I need your help. "herd immunity," or as I prefer, "community immunity" is not just a vague idea for my family: It is literally what keeps my kids from getting sick.
We have four sons: Harrison (13), twins Holden and Langford (9), and Davis (8). Harrison, Holden, and Davis have a genetic, inherited immunodeficiency called x-linked agammaglobulinemia. XLA is in the family of "primary immunodeficiencies" (PIDs). My boys with XLA are missing half their immune system and are at risk of catching infections. We need a vaccinated community around us to keep them well. Please consider us as you make decisions and annual doctor visits this summer.
Harrison was diagnosed with XLA as a toddler because he'd had several strange infections. We learned that I am a carrier and tried to have kids without this condition: we went through in-vitro fertilization with pre-implantation diagnosis to conceive our twins, were implanted with what everyone thought were female embryos and ended up with our amazing boys, including one more with XLA. When I got pregnant with Davis, I was surprised and scared and thought I could not handle another child with XLA. It turns out we could, and we are crazy lucky to have them all.
We do everything in our power to keep them healthy. My boys get monthly infusions of a medicine called intravenous immunoglobulin ("IVIG") and take daily antibiotics. We do an "infusion day" for all three boys at home. Until a cure is found, my sons will need this medicine.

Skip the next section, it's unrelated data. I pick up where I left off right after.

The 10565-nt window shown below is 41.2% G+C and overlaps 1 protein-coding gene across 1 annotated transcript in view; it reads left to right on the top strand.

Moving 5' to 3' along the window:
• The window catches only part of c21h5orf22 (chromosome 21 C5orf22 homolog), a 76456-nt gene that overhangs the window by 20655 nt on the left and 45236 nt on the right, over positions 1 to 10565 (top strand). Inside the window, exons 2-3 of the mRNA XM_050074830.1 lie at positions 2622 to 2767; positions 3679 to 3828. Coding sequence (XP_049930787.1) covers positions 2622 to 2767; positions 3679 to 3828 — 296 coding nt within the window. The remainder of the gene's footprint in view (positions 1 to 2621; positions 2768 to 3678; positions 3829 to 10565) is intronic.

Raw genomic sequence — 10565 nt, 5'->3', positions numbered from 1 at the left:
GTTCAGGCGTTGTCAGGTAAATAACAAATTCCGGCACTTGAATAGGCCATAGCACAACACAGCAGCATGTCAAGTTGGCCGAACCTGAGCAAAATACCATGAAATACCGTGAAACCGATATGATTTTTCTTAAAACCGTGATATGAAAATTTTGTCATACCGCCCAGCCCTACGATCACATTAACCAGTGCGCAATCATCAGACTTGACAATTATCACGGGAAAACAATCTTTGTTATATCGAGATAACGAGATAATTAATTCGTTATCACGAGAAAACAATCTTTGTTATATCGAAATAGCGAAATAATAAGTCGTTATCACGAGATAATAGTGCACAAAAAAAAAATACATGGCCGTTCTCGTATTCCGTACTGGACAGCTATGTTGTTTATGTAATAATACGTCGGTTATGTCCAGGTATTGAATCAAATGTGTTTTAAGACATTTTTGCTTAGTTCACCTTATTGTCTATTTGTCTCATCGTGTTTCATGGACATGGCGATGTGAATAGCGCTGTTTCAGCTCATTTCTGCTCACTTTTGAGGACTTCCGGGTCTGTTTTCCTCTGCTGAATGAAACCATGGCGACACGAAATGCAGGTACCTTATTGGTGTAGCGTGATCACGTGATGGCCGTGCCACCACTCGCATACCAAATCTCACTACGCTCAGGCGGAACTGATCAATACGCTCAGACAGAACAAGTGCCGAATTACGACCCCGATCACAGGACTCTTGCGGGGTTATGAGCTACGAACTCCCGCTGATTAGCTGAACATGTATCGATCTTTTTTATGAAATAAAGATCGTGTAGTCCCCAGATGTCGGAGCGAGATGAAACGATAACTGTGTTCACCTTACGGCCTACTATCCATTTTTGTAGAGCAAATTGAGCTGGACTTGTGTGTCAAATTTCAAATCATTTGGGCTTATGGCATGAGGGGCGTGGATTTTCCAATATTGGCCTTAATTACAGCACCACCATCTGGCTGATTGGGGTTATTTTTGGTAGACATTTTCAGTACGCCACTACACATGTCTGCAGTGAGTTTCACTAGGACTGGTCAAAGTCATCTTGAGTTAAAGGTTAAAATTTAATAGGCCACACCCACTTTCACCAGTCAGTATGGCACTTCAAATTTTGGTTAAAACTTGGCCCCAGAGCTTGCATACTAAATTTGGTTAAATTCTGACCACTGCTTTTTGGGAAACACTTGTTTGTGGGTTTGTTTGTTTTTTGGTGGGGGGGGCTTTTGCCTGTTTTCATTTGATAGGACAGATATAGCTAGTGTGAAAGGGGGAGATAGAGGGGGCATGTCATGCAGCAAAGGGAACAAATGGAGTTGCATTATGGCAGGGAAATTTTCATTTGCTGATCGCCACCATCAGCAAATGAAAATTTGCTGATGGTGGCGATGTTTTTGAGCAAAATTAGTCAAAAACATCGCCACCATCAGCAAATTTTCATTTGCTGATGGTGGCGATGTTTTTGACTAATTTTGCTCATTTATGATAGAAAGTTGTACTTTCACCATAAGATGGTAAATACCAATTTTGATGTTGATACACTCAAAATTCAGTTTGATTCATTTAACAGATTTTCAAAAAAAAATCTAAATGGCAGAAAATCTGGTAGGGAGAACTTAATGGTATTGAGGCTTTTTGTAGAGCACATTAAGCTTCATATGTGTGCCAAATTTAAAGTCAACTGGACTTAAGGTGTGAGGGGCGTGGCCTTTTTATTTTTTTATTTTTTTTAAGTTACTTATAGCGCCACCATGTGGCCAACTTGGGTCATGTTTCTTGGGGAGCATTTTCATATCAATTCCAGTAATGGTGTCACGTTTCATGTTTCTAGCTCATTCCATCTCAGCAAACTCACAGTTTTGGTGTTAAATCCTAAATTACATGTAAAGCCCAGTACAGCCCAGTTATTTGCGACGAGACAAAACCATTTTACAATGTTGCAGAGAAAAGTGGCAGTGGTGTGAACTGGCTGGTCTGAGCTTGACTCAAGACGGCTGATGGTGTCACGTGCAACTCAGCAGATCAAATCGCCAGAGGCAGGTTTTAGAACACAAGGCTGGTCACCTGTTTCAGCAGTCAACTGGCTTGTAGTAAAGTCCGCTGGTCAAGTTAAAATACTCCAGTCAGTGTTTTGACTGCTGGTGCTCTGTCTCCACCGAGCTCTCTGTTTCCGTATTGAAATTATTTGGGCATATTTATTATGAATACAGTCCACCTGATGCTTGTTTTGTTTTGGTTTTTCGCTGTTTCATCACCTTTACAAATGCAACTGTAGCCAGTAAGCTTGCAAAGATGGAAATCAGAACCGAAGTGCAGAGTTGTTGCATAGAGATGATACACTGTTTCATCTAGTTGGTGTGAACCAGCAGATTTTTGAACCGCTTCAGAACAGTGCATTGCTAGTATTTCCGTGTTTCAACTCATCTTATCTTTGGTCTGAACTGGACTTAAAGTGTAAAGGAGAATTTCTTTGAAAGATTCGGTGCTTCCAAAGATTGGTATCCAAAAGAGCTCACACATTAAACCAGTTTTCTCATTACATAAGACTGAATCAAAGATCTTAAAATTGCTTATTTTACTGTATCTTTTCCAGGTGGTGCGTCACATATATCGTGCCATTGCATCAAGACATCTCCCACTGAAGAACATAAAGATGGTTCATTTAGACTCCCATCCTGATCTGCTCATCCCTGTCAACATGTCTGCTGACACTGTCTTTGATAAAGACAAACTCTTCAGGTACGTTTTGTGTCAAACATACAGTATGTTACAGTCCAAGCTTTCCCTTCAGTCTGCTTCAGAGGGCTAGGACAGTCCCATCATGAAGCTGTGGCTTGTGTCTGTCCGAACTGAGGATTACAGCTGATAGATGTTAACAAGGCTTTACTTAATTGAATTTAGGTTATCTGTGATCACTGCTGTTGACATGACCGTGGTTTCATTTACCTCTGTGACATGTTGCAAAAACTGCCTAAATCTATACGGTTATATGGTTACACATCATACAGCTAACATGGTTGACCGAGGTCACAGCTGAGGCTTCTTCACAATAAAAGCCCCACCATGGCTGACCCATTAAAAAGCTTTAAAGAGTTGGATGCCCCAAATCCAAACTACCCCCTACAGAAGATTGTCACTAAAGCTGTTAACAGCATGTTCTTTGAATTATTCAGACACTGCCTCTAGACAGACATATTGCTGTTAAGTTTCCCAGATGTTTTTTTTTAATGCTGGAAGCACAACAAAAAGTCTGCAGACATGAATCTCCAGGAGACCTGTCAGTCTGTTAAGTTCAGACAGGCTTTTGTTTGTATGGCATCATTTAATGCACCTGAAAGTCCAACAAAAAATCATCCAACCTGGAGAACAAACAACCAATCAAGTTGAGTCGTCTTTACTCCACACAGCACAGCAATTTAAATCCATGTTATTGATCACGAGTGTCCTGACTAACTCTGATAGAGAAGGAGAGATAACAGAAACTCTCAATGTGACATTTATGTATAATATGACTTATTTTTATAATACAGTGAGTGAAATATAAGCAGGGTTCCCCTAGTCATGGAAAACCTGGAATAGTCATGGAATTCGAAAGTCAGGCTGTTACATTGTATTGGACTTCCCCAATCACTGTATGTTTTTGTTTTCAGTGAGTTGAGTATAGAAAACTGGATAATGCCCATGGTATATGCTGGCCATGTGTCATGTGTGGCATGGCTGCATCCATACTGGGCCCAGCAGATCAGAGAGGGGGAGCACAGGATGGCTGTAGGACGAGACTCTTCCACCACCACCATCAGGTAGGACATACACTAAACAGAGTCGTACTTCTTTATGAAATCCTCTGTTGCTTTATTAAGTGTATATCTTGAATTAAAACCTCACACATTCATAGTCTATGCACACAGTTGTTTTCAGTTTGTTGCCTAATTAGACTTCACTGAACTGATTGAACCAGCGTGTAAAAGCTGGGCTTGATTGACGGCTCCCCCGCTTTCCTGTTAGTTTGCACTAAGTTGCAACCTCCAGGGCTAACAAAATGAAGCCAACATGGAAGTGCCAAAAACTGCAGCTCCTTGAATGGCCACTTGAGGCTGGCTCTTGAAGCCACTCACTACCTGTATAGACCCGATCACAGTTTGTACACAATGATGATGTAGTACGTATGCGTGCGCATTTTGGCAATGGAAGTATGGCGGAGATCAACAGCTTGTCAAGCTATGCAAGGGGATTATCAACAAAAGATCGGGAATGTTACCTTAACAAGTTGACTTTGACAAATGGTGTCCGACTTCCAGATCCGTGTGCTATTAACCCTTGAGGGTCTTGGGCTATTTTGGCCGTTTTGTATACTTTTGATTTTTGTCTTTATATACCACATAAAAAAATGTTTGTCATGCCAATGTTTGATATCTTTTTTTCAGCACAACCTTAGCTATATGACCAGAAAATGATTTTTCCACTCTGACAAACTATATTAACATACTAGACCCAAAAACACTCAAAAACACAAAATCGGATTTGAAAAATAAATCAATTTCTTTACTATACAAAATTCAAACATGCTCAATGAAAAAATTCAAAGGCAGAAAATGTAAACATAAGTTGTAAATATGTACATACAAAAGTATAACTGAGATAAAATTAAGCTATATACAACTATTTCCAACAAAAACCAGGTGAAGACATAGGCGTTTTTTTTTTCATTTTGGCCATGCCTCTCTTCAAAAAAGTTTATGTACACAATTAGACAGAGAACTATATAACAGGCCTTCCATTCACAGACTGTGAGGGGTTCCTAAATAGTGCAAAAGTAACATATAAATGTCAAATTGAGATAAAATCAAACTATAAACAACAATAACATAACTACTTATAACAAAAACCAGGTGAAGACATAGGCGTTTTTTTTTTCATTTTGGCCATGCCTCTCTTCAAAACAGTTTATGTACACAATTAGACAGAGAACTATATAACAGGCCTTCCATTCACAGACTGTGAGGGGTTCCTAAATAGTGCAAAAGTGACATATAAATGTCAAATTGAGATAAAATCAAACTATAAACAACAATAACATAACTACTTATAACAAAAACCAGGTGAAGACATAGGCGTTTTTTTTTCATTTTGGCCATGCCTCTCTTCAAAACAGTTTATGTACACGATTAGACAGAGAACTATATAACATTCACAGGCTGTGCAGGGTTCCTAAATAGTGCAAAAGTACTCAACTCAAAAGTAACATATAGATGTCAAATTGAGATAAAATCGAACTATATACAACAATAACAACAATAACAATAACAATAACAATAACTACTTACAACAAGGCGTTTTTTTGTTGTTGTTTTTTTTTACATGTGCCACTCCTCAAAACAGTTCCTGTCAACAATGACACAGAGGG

Still, we are at risk. My sons don't have the amazing immune system memory function that many take for granted. We rebuild their immune systems as best we can every single month. They are always more likely to catch an unexpected viral or bacterial infection, and of that infection becoming very serious, very fast.
Before we had our boys, we went through years of fertility treatments, and suffered a miscarriage and stillbirth. Now, finally, we have our family. Much as I'd like to think I can do everything for my boys, I know I can't. I rely on our neighbors to vaccinate themselves and their children and this is where we — and many others in our OP-RF community with PIDs — need your help.
When I think of people who choose not to vaccinate, I also imagine how they are likely kind people, who would pull over if we were stranded, who'd catch my kid if he were falling from a tree, or buckle my kid first if they didn't have enough seatbelts. But please know that vaccinating your kids is even more immediately helpful to my kids, and other vulnerable members of our community. If you are a parent who is vaccine-hesitant or who has chosen not to vaccinate, my plea to you is this: My kids are my heart and soul, just as yours are to you, and I need your help to keep them healthy and safe. I would do the same for you.
Sonia Bychkov Green is a mom and law professor, living in River Forest.
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